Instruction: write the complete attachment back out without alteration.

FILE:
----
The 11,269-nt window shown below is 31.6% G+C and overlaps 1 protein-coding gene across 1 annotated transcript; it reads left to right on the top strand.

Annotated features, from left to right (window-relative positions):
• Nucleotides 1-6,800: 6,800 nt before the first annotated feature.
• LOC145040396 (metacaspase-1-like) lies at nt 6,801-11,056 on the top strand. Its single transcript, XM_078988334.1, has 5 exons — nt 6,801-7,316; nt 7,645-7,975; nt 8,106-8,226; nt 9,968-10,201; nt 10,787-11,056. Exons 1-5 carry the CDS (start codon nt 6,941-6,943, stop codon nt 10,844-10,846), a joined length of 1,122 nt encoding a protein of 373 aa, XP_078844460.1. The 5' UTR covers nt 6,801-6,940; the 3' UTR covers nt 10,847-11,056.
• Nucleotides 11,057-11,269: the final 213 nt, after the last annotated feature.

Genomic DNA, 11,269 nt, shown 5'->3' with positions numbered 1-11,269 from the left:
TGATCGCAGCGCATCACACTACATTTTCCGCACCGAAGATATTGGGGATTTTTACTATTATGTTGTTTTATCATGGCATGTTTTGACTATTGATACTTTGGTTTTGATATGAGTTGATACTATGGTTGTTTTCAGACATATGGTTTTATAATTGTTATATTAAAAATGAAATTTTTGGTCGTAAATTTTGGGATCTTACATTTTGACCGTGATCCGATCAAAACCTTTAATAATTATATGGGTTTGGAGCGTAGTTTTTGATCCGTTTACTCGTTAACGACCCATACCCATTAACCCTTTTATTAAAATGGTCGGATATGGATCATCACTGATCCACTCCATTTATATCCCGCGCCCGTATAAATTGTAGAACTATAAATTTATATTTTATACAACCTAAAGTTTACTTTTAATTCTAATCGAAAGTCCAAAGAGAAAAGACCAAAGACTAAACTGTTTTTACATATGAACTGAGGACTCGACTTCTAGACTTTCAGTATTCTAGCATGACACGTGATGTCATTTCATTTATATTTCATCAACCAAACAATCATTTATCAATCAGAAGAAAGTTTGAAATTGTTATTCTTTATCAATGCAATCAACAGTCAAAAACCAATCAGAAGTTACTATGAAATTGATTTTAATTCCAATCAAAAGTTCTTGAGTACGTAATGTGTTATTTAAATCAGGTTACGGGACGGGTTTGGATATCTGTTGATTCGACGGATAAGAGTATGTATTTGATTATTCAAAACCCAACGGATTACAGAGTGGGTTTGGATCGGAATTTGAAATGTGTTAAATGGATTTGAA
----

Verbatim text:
The 11,269-nt window shown below is 31.6% G+C and overlaps 1 protein-coding gene across 1 annotated transcript; it reads left to right on the top strand.

Annotated features, from left to right (window-relative positions):
• Nucleotides 1-6,800: 6,800 nt before the first annotated feature.
• LOC145040396 (metacaspase-1-like) lies at nt 6,801-11,056 on the top strand. Its single transcript, XM_078988334.1, has 5 exons — nt 6,801-7,316; nt 7,645-7,975; nt 8,106-8,226; nt 9,968-10,201; nt 10,787-11,056. Exons 1-5 carry the CDS (start codon nt 6,941-6,943, stop codon nt 10,844-10,846), a joined length of 1,122 nt encoding a protein of 373 aa, XP_078844460.1. The 5' UTR covers nt 6,801-6,940; the 3' UTR covers nt 10,847-11,056.
• Nucleotides 11,057-11,269: the final 213 nt, after the last annotated feature.

Genomic DNA, 11,269 nt, shown 5'->3' with positions numbered 1-11,269 from the left:
TGATCGCAGCGCATCACACTACATTTTCCGCACCGAAGATATTGGGGATTTTTACTATTATGTTGTTTTATCATGGCATGTTTTGACTATTGATACTTTGGTTTTGATATGAGTTGATACTATGGTTGTTTTCAGACATATGGTTTTATAATTGTTATATTAAAAATGAAATTTTTGGTCGTAAATTTTGGGATCTTACATTTTGACCGTGATCCGATCAAAACCTTTAATAATTATATGGGTTTGGAGCGTAGTTTTTGATCCGTTTACTCGTTAACGACCCATACCCATTAACCCTTTTATTAAAATGGTCGGATATGGATCATCACTGATCCACTCCATTTATATCCCGCGCCCGTATAAATTGTAGAACTATAAATTTATATTTTATACAACCTAAAGTTTACTTTTAATTCTAATCGAAAGTCCAAAGAGAAAAGACCAAAGACTAAACTGTTTTTACATATGAACTGAGGACTCGACTTCTAGACTTTCAGTATTCTAGCATGACACGTGATGTCATTTCATTTATATTTCATCAACCAAACAATCATTTATCAATCAGAAGAAAGTTTGAAATTGTTATTCTTTATCAATGCAATCAACAGTCAAAAACCAATCAGAAGTTACTATGAAATTGATTTTAATTCCAATCAAAAGTTCTTGAGTACGTAATGTGTTATTTAAATCAGGTTACGGGACGGGTTTGGATATCTGTTGATTCGACGGATAAGAGTATGTATTTGATTATTCAAAACCCAACGGATTACAGAGTGGGTTTGGATCGGAATTTGAAATGTGTTAAATGGATTTGAA